offense, the court found that the crime had been committed with “deliberate cruelty,”
and sentenced Blakely to a 90 month term of imprisonment.39
The Washington appellate court found Blakely’s Apprendi argument
unpersuasive. Although the enhanced sentence was based on judicial findings of fact
that carried it beyond the ceiling set by the standard guideline range for the crime of

maximum, and does not invalidate a court’s factual finding for the purpose of determining
the applicable Sentencing Guidelines”); United States v. Corrado, 227 F.3d 528, 542 (6th
Cir. 2000)(“In this case, [defendants] faced a maximum sentence of twenty years on the
RICO conspiracy counts . . . Because the district court did not sentence either defendant to
a term of more than twenty years on the RICO counts, Apprendi is not triggered”);
Hernandez v. United States, 226 F.3d 839, 841 (7th Cir. 2000)(“In so arguing, however, he
overlooks the distinction between the prescribed statutory maximum and the various levels
of punishment authorized by the Sentencing Guidelines. . . The fact that different levels
under the statutory maximum depend on proof of various aggravating facts is not enough to
make those facts elements of the offense rather than sentencing factors”); United States v.
Lewis, 236 F.3d 948, 950 (8th Cir. 2001)(“defendant argues that the District Court violated
Apprendi. . . when it used the firearms seized during the search to enhance his Guidelines
offense range. This argument is misplaced, because the enhancement did not affect the
statutory maximum); United States v. Ochoa, 311 F.3d 1133, 1134 (9th Cir. 2002)(“Pursuant
to U.S.S.G. §5G1.1(c), any application of §1B1.3 may not exceed the statutory maximum
for the underlying offense of conviction and therefore does not violate Apprendi”); United
States. v. Heckard, 238 F.3d 1222, 1235 (10th Cir. 2001)(“[After Apprendi,] judges may still
ascertain drug quantities by a preponderance of the evidence for the purpose of calculating
offense levels under the Sentencing Guidelines, so long as they do not sentence above the
statutory maximum for the jury-fixed crime”); United States v. Nealy, 232 F.3d 825, 829 n.3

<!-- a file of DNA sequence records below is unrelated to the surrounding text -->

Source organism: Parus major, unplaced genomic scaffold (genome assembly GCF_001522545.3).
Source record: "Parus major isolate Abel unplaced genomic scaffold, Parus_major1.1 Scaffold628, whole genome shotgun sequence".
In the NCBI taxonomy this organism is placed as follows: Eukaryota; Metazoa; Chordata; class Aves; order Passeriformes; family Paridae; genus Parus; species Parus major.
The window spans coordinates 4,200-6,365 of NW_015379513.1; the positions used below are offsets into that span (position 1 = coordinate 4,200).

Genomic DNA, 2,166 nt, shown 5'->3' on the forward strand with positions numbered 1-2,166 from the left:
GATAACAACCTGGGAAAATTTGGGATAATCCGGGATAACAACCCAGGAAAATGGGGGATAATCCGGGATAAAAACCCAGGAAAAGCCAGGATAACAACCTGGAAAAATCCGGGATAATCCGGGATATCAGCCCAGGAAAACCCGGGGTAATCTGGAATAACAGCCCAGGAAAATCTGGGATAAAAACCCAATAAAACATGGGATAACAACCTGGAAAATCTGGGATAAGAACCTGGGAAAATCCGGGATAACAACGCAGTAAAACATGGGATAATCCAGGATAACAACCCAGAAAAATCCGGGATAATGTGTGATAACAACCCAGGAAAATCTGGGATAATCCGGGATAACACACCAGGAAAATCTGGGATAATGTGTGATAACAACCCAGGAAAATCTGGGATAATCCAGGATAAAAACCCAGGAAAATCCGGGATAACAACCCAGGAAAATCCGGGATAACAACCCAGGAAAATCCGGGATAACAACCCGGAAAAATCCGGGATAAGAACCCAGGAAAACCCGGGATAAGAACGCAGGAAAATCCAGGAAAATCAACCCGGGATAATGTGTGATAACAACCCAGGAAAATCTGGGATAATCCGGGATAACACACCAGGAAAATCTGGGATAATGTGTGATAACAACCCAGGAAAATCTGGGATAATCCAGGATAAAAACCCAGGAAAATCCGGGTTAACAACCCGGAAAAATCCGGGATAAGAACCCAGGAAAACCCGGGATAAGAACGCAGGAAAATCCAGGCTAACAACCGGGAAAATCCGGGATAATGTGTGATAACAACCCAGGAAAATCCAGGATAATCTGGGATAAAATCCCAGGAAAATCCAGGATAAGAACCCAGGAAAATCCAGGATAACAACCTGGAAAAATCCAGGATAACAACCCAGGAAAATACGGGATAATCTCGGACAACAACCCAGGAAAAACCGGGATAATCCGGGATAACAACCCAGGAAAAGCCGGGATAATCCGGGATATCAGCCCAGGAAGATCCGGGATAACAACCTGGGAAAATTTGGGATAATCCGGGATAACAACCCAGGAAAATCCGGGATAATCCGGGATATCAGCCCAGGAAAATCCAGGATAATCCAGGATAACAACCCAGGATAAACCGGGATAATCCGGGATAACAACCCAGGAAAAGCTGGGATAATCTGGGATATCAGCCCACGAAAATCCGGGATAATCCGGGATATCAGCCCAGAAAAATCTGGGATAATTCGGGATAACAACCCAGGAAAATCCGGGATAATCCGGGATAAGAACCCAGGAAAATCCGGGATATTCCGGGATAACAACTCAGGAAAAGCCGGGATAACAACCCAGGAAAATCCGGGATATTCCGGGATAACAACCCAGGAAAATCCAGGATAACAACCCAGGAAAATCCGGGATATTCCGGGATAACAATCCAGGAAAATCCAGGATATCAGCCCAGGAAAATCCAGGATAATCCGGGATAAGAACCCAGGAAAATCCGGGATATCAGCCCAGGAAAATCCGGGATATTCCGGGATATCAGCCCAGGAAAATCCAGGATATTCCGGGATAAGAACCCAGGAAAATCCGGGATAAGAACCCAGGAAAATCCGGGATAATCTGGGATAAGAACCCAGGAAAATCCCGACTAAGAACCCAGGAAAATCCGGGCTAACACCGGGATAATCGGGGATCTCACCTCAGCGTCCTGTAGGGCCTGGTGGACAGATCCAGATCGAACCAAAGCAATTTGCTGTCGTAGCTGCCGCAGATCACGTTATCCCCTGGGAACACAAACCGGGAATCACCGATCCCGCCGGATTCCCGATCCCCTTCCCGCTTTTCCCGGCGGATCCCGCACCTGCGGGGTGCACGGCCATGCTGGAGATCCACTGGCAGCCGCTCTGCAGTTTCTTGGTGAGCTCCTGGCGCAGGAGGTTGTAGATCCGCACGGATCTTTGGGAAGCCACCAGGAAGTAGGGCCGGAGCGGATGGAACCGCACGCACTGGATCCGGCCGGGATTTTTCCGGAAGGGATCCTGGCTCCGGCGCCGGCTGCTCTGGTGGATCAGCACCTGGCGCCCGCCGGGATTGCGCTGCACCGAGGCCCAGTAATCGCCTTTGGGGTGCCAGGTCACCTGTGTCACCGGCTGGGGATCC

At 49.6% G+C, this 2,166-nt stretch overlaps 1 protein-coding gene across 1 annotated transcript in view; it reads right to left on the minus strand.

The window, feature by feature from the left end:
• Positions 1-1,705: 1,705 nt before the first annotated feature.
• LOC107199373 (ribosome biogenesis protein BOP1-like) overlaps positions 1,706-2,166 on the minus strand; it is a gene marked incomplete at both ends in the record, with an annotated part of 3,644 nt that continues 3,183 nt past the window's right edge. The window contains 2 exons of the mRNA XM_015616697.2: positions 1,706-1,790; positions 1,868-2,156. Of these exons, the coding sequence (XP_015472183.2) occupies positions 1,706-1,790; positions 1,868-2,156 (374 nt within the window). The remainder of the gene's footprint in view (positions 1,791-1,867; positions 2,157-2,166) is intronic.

(11th Cir. 2000)(“The Sentencing Guidelines are not subject to the Apprendi rule”).
34 State v. Blakely, 111 Wash. App. 851, 47 P.3d 149 (2002).
35 Wash.Rev.Code Ann. §9A.40.030(3)(1997).
36 Wash.Rev.Code Ann. §9A.20.021(1)(b)(1997).
37 Wash.Rev.Code Ann. §9A.94A.320. Table 2.V; 9.94.310. Table 1(1)V[2], 3(b)(1997).
38 Wash.Rev.Code Ann. §9A.94A.120(2); 9.94A.390 (1997); State v. Gore, 143 Wash.2d

288, 315-16, 21 P.3d 262, 277 (2001).

39 111 Wash.App. at 870-71, 47 P.3d at 159.

conviction, a sentence of 90 months was still well within the 10 year (120 month)
maximum established for such offenses.40
The United States Supreme Court disagreed, Blakely v. Washington, 124 S.Ct.
2531 (2004). The question in Blakely was simply did the “prescribed statutory
maximum” that triggered jury trial and proof beyond a reasonable doubt requirements
refer to the 10 year maximum for second degree kidnaping or to the 53 month
maximum of the sentencing guidelines’ standard sentencing range? In the mind of
the Blakely Court “the ‘statutory maximum’ for Apprendi purposes is the maximum
sentence a judge may impose solely on the basis of the facts reflected in the jury
verdict or admitted by the defendant. In other words the relevant ‘statutory
maximum’ is not the maximum sentence a judge may impose after finding additional
facts, but the maximum he may impose without any additional facts.” 124 S.Ct. at